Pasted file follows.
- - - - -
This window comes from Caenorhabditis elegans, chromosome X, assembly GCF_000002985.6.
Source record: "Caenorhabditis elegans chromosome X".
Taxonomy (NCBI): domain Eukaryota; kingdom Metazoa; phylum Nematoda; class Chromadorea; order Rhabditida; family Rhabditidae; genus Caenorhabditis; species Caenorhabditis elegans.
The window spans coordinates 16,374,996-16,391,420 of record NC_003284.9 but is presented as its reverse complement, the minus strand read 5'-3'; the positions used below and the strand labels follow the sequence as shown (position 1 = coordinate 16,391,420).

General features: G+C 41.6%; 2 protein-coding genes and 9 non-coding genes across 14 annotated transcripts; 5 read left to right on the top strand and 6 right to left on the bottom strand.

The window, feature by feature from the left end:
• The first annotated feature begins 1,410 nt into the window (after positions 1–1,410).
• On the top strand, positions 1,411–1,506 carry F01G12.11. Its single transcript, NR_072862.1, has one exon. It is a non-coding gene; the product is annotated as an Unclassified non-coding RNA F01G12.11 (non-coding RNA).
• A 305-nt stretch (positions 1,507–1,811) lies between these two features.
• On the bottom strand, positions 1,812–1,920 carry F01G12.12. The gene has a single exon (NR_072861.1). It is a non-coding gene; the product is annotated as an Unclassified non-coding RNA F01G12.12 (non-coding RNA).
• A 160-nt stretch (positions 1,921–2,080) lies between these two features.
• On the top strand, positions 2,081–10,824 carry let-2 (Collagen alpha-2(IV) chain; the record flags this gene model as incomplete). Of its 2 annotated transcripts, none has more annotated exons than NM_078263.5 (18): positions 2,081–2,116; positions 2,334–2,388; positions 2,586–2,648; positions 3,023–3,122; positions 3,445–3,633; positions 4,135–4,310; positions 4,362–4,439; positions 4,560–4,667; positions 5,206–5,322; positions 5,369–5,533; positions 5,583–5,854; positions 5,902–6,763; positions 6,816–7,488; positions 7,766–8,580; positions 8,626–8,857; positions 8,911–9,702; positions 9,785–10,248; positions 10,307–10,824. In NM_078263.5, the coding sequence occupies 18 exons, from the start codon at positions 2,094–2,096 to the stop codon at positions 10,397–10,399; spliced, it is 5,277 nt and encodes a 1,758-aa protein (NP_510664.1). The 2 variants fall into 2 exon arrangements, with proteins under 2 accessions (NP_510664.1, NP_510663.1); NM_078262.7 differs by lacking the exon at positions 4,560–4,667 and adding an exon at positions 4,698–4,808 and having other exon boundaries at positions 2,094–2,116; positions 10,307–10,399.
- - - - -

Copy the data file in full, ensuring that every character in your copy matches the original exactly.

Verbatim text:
This window comes from Caenorhabditis elegans, chromosome X, assembly GCF_000002985.6.
Source record: "Caenorhabditis elegans chromosome X".
Taxonomy (NCBI): domain Eukaryota; kingdom Metazoa; phylum Nematoda; class Chromadorea; order Rhabditida; family Rhabditidae; genus Caenorhabditis; species Caenorhabditis elegans.
The window spans coordinates 16,374,996-16,391,420 of record NC_003284.9 but is presented as its reverse complement, the minus strand read 5'-3'; the positions used below and the strand labels follow the sequence as shown (position 1 = coordinate 16,391,420).

General features: G+C 41.6%; 2 protein-coding genes and 9 non-coding genes across 14 annotated transcripts; 5 read left to right on the top strand and 6 right to left on the bottom strand.

The window, feature by feature from the left end:
• The first annotated feature begins 1,410 nt into the window (after positions 1–1,410).
• On the top strand, positions 1,411–1,506 carry F01G12.11. Its single transcript, NR_072862.1, has one exon. It is a non-coding gene; the product is annotated as an Unclassified non-coding RNA F01G12.11 (non-coding RNA).
• A 305-nt stretch (positions 1,507–1,811) lies between these two features.
• On the bottom strand, positions 1,812–1,920 carry F01G12.12. The gene has a single exon (NR_072861.1). It is a non-coding gene; the product is annotated as an Unclassified non-coding RNA F01G12.12 (non-coding RNA).
• A 160-nt stretch (positions 1,921–2,080) lies between these two features.
• On the top strand, positions 2,081–10,824 carry let-2 (Collagen alpha-2(IV) chain; the record flags this gene model as incomplete). Of its 2 annotated transcripts, none has more annotated exons than NM_078263.5 (18): positions 2,081–2,116; positions 2,334–2,388; positions 2,586–2,648; positions 3,023–3,122; positions 3,445–3,633; positions 4,135–4,310; positions 4,362–4,439; positions 4,560–4,667; positions 5,206–5,322; positions 5,369–5,533; positions 5,583–5,854; positions 5,902–6,763; positions 6,816–7,488; positions 7,766–8,580; positions 8,626–8,857; positions 8,911–9,702; positions 9,785–10,248; positions 10,307–10,824. In NM_078263.5, the coding sequence occupies 18 exons, from the start codon at positions 2,094–2,096 to the stop codon at positions 10,397–10,399; spliced, it is 5,277 nt and encodes a 1,758-aa protein (NP_510664.1). The 2 variants fall into 2 exon arrangements, with proteins under 2 accessions (NP_510664.1, NP_510663.1); NM_078262.7 differs by lacking the exon at positions 4,560–4,667 and adding an exon at positions 4,698–4,808 and having other exon boundaries at positions 2,094–2,116; positions 10,307–10,399.